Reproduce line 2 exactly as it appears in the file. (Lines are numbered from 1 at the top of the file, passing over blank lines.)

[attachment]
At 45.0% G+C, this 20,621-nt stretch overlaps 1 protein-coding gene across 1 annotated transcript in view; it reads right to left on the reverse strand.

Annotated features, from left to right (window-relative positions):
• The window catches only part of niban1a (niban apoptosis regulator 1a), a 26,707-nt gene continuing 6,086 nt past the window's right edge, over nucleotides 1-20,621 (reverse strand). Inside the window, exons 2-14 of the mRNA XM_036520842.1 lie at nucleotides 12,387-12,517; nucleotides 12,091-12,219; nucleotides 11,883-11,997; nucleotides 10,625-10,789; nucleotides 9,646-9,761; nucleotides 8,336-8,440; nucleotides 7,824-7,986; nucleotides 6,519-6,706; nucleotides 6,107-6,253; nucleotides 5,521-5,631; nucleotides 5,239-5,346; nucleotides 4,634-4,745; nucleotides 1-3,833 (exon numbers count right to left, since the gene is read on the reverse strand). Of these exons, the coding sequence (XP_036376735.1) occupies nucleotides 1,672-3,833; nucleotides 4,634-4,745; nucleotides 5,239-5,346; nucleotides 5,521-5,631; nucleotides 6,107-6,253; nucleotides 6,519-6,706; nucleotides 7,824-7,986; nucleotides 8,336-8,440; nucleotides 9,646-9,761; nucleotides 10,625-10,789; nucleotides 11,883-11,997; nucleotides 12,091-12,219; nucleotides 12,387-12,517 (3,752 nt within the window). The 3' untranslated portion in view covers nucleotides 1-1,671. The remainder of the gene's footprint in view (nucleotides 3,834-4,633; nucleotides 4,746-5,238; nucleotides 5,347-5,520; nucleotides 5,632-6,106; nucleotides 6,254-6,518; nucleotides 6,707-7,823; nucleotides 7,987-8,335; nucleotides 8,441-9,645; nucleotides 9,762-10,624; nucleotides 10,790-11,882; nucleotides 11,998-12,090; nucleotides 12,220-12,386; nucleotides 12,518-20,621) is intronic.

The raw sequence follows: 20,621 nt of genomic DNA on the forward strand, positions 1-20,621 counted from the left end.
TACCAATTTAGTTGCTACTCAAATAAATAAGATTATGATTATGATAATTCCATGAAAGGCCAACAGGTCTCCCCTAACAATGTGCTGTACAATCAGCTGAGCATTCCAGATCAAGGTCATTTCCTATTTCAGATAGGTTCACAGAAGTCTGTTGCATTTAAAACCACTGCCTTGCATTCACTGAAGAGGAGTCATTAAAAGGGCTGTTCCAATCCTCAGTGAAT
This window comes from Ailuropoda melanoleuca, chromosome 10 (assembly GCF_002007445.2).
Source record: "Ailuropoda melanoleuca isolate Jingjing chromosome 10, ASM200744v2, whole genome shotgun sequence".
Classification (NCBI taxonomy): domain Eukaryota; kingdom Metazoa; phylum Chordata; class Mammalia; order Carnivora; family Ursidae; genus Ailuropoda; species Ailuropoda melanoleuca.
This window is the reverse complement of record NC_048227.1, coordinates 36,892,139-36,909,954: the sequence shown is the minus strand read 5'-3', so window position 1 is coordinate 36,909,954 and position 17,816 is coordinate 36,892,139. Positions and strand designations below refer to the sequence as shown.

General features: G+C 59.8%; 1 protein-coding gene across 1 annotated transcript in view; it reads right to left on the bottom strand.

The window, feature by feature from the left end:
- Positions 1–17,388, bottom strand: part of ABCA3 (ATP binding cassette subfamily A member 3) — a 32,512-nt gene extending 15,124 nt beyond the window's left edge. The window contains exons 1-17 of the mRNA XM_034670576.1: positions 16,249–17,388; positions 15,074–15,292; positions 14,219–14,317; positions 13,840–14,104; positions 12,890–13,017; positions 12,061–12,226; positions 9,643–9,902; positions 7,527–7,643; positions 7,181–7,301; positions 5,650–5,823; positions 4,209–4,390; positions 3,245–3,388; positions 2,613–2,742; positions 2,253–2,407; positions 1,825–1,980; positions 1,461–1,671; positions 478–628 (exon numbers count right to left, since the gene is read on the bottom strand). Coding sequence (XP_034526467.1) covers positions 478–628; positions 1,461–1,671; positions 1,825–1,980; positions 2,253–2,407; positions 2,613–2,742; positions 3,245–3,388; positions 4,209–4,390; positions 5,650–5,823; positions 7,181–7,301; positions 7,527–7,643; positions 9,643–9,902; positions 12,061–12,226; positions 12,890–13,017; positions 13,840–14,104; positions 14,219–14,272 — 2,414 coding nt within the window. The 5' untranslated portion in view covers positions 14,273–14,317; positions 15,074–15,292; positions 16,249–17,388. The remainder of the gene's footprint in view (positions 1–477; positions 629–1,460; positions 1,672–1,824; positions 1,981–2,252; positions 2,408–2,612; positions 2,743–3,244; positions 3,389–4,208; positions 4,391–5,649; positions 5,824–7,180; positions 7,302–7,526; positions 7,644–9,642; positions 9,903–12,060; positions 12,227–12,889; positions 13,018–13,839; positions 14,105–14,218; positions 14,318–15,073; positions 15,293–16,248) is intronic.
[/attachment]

Annotated features, from left to right (window-relative positions):